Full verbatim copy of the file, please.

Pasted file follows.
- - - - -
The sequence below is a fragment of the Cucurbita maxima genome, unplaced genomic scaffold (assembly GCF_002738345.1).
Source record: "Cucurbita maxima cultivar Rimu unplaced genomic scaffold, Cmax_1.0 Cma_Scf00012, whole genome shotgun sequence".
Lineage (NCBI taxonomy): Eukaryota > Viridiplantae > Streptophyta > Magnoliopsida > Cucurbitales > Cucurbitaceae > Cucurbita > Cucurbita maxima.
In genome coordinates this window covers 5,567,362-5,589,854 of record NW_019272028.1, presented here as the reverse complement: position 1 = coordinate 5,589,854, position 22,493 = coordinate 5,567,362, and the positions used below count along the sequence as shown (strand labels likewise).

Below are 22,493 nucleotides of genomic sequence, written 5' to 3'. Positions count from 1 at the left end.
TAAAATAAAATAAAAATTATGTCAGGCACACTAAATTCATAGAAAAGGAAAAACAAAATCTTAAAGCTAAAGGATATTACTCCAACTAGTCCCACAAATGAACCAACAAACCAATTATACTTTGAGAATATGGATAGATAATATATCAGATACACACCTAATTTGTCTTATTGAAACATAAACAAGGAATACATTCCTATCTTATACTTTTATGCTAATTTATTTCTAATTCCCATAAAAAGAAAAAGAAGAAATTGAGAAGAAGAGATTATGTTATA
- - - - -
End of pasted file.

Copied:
The sequence below is a fragment of the Cucurbita maxima genome, unplaced genomic scaffold (assembly GCF_002738345.1).
Source record: "Cucurbita maxima cultivar Rimu unplaced genomic scaffold, Cmax_1.0 Cma_Scf00012, whole genome shotgun sequence".
Lineage (NCBI taxonomy): Eukaryota > Viridiplantae > Streptophyta > Magnoliopsida > Cucurbitales > Cucurbitaceae > Cucurbita > Cucurbita maxima.
In genome coordinates this window covers 5,567,362-5,589,854 of record NW_019272028.1, presented here as the reverse complement: position 1 = coordinate 5,589,854, position 22,493 = coordinate 5,567,362, and the positions used below count along the sequence as shown (strand labels likewise).

Below are 22,493 nucleotides of genomic sequence, written 5' to 3'. Positions count from 1 at the left end.
TAAAATAAAATAAAAATTATGTCAGGCACACTAAATTCATAGAAAAGGAAAAACAAAATCTTAAAGCTAAAGGATATTACTCCAACTAGTCCCACAAATGAACCAACAAACCAATTATACTTTGAGAATATGGATAGATAATATATCAGATACACACCTAATTTGTCTTATTGAAACATAAACAAGGAATACATTCCTATCTTATACTTTTATGCTAATTTATTTCTAATTCCCATAAAAAGAAAAAGAAGAAATTGAGAAGAAGAGATTATGTTATA